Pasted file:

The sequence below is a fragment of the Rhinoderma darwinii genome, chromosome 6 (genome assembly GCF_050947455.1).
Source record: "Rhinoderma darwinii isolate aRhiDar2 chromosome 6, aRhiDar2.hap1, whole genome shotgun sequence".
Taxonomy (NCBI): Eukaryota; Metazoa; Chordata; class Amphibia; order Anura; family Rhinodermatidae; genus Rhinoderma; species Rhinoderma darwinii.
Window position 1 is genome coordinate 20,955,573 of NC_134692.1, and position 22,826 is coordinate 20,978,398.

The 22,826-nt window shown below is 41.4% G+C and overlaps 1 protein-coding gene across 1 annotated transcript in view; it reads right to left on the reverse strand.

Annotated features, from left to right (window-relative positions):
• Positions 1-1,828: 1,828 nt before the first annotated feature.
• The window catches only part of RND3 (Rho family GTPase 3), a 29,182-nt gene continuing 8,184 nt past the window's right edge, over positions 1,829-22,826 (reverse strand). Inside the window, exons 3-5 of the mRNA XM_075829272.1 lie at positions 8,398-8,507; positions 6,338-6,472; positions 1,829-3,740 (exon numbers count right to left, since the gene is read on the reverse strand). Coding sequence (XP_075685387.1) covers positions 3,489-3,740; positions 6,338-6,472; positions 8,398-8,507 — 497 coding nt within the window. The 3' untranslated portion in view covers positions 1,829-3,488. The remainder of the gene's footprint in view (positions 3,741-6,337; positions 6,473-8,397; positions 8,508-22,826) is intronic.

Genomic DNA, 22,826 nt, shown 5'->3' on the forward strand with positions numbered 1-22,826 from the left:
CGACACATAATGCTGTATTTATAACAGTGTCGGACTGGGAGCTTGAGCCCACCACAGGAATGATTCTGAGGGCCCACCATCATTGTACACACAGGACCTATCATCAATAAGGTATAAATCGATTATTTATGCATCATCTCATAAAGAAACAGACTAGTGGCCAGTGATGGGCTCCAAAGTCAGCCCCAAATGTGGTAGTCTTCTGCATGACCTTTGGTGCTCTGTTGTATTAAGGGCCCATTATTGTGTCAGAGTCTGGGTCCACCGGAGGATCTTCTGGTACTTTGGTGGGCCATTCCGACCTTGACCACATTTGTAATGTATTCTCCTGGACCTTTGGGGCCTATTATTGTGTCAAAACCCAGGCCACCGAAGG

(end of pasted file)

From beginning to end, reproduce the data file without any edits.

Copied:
The sequence below is a fragment of the Rhinoderma darwinii genome, chromosome 6 (genome assembly GCF_050947455.1).
Source record: "Rhinoderma darwinii isolate aRhiDar2 chromosome 6, aRhiDar2.hap1, whole genome shotgun sequence".
Taxonomy (NCBI): Eukaryota; Metazoa; Chordata; class Amphibia; order Anura; family Rhinodermatidae; genus Rhinoderma; species Rhinoderma darwinii.
Window position 1 is genome coordinate 20,955,573 of NC_134692.1, and position 22,826 is coordinate 20,978,398.

The 22,826-nt window shown below is 41.4% G+C and overlaps 1 protein-coding gene across 1 annotated transcript in view; it reads right to left on the reverse strand.

Annotated features, from left to right (window-relative positions):
• Positions 1-1,828: 1,828 nt before the first annotated feature.
• The window catches only part of RND3 (Rho family GTPase 3), a 29,182-nt gene continuing 8,184 nt past the window's right edge, over positions 1,829-22,826 (reverse strand). Inside the window, exons 3-5 of the mRNA XM_075829272.1 lie at positions 8,398-8,507; positions 6,338-6,472; positions 1,829-3,740 (exon numbers count right to left, since the gene is read on the reverse strand). Coding sequence (XP_075685387.1) covers positions 3,489-3,740; positions 6,338-6,472; positions 8,398-8,507 — 497 coding nt within the window. The 3' untranslated portion in view covers positions 1,829-3,488. The remainder of the gene's footprint in view (positions 3,741-6,337; positions 6,473-8,397; positions 8,508-22,826) is intronic.

Genomic DNA, 22,826 nt, shown 5'->3' on the forward strand with positions numbered 1-22,826 from the left:
CGACACATAATGCTGTATTTATAACAGTGTCGGACTGGGAGCTTGAGCCCACCACAGGAATGATTCTGAGGGCCCACCATCATTGTACACACAGGACCTATCATCAATAAGGTATAAATCGATTATTTATGCATCATCTCATAAAGAAACAGACTAGTGGCCAGTGATGGGCTCCAAAGTCAGCCCCAAATGTGGTAGTCTTCTGCATGACCTTTGGTGCTCTGTTGTATTAAGGGCCCATTATTGTGTCAGAGTCTGGGTCCACCGGAGGATCTTCTGGTACTTTGGTGGGCCATTCCGACCTTGACCACATTTGTAATGTATTCTCCTGGACCTTTGGGGCCTATTATTGTGTCAAAACCCAGGCCACCGAAGG